The proportion of household income being used to meet mortgage repayments has fallen to the lowest level since 1999.

Research done by the Halifax shows that for both first time buyers and existing homeowners the average mortgage now takes up 28% of disposable income, the peak was at the height of the housing boom in 2007 when the figure stood at 48%.

All 12 regions of the UK have seen an increase in mortgage affordability since mid 2007, with the largest improvement taking place in Wales and Northern Ireland. The most expensive part of the UK would seem to be Kensington & Chelsea where mortgage payments take up a massive 75% of disposable income.

Low interest rates

The main driver of the reduction has been the low interest rate environment we have been experiencing, Bank of England base rate has remained unchanged for approximately two and a half years, which has helped borrowers on variable or tracker deals. Further helping reduce costs, at least for those people who can get a mortgage, is the plethora of cheaper fixed rate deals which have been seen, particularly in the last few months.

The reduced cost of housing, a result of the value of homes falling over the past few years, has also helped to increase affordability as will the higher deposits needed now to secure the best mortgage rates; in 2007 the average deposit was 20%, this has risen to 25% in 2011.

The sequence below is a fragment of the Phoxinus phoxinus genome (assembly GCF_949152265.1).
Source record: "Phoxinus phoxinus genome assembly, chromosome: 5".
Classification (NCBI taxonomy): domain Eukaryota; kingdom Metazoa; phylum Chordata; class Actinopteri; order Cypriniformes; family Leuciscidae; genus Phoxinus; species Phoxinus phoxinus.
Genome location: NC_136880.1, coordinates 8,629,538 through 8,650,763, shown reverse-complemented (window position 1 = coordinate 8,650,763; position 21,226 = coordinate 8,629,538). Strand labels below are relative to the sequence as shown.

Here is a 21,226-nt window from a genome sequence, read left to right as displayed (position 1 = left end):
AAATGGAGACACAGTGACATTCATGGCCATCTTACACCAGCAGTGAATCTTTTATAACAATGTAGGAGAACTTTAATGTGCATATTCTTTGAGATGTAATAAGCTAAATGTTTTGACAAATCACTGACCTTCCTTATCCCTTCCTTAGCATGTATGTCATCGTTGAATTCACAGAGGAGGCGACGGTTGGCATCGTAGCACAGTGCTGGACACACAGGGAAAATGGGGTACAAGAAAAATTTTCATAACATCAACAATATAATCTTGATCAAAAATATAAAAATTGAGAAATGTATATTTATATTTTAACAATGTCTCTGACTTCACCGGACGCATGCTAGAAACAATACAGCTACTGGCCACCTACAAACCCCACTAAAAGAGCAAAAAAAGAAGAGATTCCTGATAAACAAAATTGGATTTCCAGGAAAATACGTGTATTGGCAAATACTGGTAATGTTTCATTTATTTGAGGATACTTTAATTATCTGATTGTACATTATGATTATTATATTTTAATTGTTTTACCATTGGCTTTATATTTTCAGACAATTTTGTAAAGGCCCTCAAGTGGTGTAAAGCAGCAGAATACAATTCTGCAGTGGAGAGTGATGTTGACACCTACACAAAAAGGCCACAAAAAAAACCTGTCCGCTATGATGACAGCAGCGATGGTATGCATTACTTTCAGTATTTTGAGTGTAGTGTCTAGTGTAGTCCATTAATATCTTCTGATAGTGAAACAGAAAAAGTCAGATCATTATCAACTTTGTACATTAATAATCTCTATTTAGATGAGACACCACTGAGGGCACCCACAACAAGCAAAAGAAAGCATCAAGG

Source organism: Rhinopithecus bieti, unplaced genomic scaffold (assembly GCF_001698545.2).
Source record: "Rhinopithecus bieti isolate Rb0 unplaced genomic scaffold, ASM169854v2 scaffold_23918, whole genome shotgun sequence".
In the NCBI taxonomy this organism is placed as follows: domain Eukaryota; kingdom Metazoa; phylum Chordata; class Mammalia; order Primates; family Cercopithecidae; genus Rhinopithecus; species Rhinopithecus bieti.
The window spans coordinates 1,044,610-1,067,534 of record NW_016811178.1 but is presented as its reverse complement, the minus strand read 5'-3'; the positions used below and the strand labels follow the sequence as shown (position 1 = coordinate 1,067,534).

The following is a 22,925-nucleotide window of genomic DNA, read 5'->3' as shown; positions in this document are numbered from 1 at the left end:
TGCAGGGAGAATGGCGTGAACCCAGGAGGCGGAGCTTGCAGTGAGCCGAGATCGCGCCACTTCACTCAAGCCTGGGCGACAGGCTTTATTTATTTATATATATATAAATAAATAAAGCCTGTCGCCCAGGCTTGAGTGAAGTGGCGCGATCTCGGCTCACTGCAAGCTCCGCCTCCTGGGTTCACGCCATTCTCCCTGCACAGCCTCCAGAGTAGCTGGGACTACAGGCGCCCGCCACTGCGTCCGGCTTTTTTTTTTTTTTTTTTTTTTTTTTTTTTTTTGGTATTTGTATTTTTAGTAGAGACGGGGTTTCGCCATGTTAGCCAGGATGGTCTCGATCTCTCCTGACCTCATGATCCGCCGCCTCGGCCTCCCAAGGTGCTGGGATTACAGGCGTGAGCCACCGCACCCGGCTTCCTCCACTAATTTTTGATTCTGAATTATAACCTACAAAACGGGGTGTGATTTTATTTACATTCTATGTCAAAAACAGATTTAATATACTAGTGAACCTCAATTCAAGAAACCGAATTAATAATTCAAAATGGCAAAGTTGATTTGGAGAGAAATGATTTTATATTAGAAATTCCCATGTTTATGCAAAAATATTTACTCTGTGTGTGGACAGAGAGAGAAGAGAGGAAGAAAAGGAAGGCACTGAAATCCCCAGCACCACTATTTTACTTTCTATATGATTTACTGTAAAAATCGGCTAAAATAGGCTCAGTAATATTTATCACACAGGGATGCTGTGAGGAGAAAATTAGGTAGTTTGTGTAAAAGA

Reaction

Martin Ellis, housing economist at the Halifax said: “Housing is now at its most affordable for 12 years, and mortgage payments for a typical new borrower, compared to average earnings, are now comfortably below the long-term average.”

He continued: “The improvement in affordability has been an important factor supporting housing demand this year. With the prospect of continuing low rates for some time yet, affordability is likely to remain favorable. These affordability gains, together with a slowly improving economy, should help to support demand in the face of pressures from weak earnings growth, relatively high inflation and higher taxes.”

Not all good news

The latest figures by the Halifax might on the face of it be good news, but there are still plenty of difficulties in the housing market. The number of house sales is still stagnant with mortgage approvals rising only modestly last month. House prices themselves have fallen over the past year although they have risen modestly in some regions over the past few months.

Perhaps the biggest challenge in the mortgage market at the moment though is continued tight lending criteria which means that the best deals are reserved for those with the largest deposits and is making it hard for first time buyers to get on the housing ladder. Indeed a survey by the Post Office last week found that over 50% of potential first time buyers believe that they will never be able to afford their own home.